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Today the Typesetter is a position at a newspaper that is mostly outdated since lead typesetting disappeared about fifty years ago. It is however a convenient term to indicate a person that is responsible for the technical refinement of publishing including web publishing. The Typesetter does not contribute to editorial content but makes sure that all elements are where they belong. - Ed.

Following reverse listing, public can now acquire shareholding in Paratus Namibia

Promotion

20 February 2020, Windhoek, Namibia: Paratus Namibia Holdings (PNH) was founded as Nimbus Infrastructure Limited (“Nimbus”), Namibia’s first Capital Pool Company listed on the Namibian Stock Exchange (“NSX”).

Although targeting an initial capital raising of N$300 million, Nimbus nonetheless managed to secure funding to the value of N$98 million through its CPC listing. With a mandate to invest in ICT infrastructure in sub-Sahara Africa, it concluded management agreements with financial partner Cirrus and technology partner, Paratus Telecommunications (Pty) Ltd (“Paratus Namibia”).

Paratus Namibia Managing Director, Andrew Hall

Its first investment was placed in Paratus Namibia, a fully licensed communications operator in Namibia under regulation of the Communications Regulatory Authority of Namibia (CRAN). Nimbus has since been able to increase its capital asset base to close to N$500 million over the past two years.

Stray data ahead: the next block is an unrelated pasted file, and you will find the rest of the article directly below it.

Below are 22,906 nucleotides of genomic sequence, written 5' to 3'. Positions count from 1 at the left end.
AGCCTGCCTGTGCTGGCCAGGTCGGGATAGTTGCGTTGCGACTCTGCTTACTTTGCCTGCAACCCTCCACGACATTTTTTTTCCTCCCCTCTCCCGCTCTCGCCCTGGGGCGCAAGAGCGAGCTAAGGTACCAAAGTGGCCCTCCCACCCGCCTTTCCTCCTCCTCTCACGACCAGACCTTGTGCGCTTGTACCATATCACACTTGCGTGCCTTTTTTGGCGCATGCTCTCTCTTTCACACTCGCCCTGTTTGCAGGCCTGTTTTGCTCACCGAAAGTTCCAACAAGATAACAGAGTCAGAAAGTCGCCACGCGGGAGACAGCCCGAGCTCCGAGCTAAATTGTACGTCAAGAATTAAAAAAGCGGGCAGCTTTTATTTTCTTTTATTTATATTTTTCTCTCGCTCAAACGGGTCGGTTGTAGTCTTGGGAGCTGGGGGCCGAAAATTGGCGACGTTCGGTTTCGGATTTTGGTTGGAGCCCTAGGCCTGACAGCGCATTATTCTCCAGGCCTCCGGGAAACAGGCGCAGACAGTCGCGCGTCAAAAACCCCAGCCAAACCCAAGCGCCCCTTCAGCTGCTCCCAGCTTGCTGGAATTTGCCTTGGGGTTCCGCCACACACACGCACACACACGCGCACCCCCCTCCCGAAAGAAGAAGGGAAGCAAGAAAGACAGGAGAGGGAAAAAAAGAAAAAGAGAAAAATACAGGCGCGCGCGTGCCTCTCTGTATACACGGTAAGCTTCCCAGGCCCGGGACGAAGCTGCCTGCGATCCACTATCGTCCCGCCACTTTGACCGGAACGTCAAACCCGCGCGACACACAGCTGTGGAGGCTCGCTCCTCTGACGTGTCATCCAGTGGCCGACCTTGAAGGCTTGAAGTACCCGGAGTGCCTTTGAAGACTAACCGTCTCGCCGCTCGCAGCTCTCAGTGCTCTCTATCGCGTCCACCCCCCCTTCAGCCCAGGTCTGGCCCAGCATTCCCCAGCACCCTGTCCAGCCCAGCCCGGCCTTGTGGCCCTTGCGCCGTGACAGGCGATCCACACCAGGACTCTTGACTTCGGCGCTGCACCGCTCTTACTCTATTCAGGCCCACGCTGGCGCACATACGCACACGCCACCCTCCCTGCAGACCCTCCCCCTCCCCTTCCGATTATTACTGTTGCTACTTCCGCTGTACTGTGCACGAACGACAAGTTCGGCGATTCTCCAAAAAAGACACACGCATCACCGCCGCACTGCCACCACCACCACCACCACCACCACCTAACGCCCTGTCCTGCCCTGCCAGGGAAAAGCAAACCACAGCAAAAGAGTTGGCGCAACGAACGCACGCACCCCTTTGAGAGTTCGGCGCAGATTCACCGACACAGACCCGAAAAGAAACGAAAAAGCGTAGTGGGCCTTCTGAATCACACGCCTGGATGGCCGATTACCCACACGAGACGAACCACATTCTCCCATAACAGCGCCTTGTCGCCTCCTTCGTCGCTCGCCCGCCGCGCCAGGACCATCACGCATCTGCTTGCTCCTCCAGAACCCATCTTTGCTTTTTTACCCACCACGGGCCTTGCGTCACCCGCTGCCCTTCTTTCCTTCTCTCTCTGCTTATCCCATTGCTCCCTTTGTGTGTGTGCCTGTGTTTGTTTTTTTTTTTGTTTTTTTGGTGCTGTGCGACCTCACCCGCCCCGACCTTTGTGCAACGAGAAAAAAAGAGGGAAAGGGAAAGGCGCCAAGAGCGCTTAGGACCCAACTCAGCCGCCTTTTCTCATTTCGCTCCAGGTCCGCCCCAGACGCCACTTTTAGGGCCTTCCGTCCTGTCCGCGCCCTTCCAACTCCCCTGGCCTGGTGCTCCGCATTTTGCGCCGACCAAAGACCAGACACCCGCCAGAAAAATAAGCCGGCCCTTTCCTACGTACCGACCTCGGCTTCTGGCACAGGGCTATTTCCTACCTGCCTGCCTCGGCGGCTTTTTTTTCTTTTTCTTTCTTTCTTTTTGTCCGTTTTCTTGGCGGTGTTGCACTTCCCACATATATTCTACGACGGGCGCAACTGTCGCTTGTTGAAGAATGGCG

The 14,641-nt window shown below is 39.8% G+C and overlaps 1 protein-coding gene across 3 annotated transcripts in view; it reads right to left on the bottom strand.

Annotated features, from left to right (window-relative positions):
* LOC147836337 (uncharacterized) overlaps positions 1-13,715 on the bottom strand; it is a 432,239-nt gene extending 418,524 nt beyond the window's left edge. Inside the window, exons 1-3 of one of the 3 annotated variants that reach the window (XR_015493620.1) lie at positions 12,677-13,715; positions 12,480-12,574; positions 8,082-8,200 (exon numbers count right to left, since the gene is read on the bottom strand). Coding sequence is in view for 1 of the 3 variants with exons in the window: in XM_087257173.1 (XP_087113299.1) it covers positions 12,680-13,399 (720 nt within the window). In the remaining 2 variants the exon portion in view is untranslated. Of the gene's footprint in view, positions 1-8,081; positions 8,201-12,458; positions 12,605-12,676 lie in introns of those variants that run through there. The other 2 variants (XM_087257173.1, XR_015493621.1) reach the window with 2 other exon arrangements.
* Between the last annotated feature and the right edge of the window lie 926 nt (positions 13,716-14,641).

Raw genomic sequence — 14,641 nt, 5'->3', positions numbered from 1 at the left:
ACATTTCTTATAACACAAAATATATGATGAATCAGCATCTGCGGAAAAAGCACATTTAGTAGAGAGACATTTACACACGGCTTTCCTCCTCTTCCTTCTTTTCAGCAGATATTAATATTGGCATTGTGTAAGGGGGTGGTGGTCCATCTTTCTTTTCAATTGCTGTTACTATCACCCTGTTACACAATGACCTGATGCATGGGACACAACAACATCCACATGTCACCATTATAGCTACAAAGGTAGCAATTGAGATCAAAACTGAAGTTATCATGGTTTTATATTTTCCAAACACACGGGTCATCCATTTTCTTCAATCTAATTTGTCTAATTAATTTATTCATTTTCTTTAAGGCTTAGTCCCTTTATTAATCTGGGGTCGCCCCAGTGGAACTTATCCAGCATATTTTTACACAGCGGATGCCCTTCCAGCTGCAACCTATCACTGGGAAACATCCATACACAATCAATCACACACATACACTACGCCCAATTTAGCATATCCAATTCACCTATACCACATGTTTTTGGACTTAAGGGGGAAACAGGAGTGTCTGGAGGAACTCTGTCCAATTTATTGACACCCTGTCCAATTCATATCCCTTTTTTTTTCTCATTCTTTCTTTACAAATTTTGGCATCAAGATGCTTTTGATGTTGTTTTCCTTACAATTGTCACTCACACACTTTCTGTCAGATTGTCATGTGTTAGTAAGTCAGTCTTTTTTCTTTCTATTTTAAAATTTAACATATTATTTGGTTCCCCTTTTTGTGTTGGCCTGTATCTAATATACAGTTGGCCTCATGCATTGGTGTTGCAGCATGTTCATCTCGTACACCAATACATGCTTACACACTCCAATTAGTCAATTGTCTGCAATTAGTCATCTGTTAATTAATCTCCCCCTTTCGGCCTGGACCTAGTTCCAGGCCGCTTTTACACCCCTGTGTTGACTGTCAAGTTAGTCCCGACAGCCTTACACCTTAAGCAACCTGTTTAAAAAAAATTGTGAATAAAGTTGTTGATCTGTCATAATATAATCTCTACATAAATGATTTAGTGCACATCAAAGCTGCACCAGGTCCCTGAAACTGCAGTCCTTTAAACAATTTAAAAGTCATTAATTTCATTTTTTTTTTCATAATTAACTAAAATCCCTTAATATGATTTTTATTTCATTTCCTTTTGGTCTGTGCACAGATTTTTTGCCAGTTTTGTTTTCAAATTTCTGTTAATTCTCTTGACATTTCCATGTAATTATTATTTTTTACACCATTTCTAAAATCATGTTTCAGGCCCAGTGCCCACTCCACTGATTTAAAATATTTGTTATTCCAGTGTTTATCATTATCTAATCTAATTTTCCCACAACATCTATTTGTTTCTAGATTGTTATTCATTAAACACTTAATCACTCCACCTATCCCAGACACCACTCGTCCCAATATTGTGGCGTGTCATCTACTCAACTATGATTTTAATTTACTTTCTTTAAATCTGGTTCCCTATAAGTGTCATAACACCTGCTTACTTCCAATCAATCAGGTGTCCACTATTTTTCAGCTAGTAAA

In order to streamline further investment and to avoid duplicating potential ICT projects in the market between Nimbus and Paratus Namibia, it was decided to consolidate the operations.

Publishing various circulars to shareholders, Nimbus took up a 100% shareholding stake in Paratus Namibia in 2019 and proceeded to apply to have its name changed to Paratus Namibia Holdings with a consolidated board structure to ensure streamlined operations between the capital holdings and the operational arm of the business.

This transaction was approved by the Competitions Commission as well as CRAN, following all the relevant regulatory approvals as well as the necessary requirements in terms of corporate governance structures.

Paratus Namibia has evolved as a fully comprehensive communications operator in Namibia and operates as the head office of the Paratus Group in Africa. Paratus has established a pan-African footprint with operations in six African countries, being: Angola, Botswana, Mozambique, Namibia, South Africa and Zambia.

The group has achieved many successes over the years of which more recently includes the building of the Trans-Kalahari Fibre (TKF) project, which connects from the West Africa Cable System (WACS) eastward through Namibia to Botswana and onward to Johannesburg. The TKF also extends northward through Zambia to connect to Dar es Salaam in Tanzania, which made Paratus the first operator to connect the west and east coast of Africa under one Autonomous System Number (ASN).

This means that Paratus is now “exporting” internet capacity to landlocked countries such as Zambia, Botswana, the DRC with more countries to be targeted, and through its extensive African network, Paratus is well-positioned to expand the network even further into emerging ICT territories.

PNH as a fully-listed entity on the NSX, is therefore now the 100% shareholder of Paratus Namibia thereby becoming a public company. PNH is ready to invest in the future of the ICT environment in Namibia. The public is therefore invited and welcome to acquire shares in Paratus Namibia Holdings by speaking to a local stockbroker registered with the NSX. The future is bright, and the opportunities are endless.